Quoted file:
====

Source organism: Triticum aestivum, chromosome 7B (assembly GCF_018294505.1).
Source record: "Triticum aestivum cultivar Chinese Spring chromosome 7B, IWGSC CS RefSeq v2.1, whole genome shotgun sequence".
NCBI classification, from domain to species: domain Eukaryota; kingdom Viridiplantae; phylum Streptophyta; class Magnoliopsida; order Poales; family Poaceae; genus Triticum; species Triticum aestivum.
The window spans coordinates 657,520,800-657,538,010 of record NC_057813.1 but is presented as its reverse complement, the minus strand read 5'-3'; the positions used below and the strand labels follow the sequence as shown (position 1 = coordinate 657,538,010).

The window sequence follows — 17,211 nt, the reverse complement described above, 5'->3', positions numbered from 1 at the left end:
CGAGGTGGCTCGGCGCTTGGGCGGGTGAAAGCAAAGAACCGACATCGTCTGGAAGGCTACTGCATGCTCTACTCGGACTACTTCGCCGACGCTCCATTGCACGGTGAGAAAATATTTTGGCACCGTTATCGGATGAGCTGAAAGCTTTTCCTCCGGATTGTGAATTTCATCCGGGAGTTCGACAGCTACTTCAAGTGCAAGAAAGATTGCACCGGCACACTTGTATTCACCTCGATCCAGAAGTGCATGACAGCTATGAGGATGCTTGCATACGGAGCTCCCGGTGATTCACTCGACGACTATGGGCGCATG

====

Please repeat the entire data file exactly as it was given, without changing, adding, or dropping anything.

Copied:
Source organism: Triticum aestivum, chromosome 7B (assembly GCF_018294505.1).
Source record: "Triticum aestivum cultivar Chinese Spring chromosome 7B, IWGSC CS RefSeq v2.1, whole genome shotgun sequence".
NCBI classification, from domain to species: domain Eukaryota; kingdom Viridiplantae; phylum Streptophyta; class Magnoliopsida; order Poales; family Poaceae; genus Triticum; species Triticum aestivum.
The window spans coordinates 657,520,800-657,538,010 of record NC_057813.1 but is presented as its reverse complement, the minus strand read 5'-3'; the positions used below and the strand labels follow the sequence as shown (position 1 = coordinate 657,538,010).

The window sequence follows — 17,211 nt, the reverse complement described above, 5'->3', positions numbered from 1 at the left end:
CGAGGTGGCTCGGCGCTTGGGCGGGTGAAAGCAAAGAACCGACATCGTCTGGAAGGCTACTGCATGCTCTACTCGGACTACTTCGCCGACGCTCCATTGCACGGTGAGAAAATATTTTGGCACCGTTATCGGATGAGCTGAAAGCTTTTCCTCCGGATTGTGAATTTCATCCGGGAGTTCGACAGCTACTTCAAGTGCAAGAAAGATTGCACCGGCACACTTGTATTCACCTCGATCCAGAAGTGCATGACAGCTATGAGGATGCTTGCATACGGAGCTCCCGGTGATTCACTCGACGACTATGGGCGCATG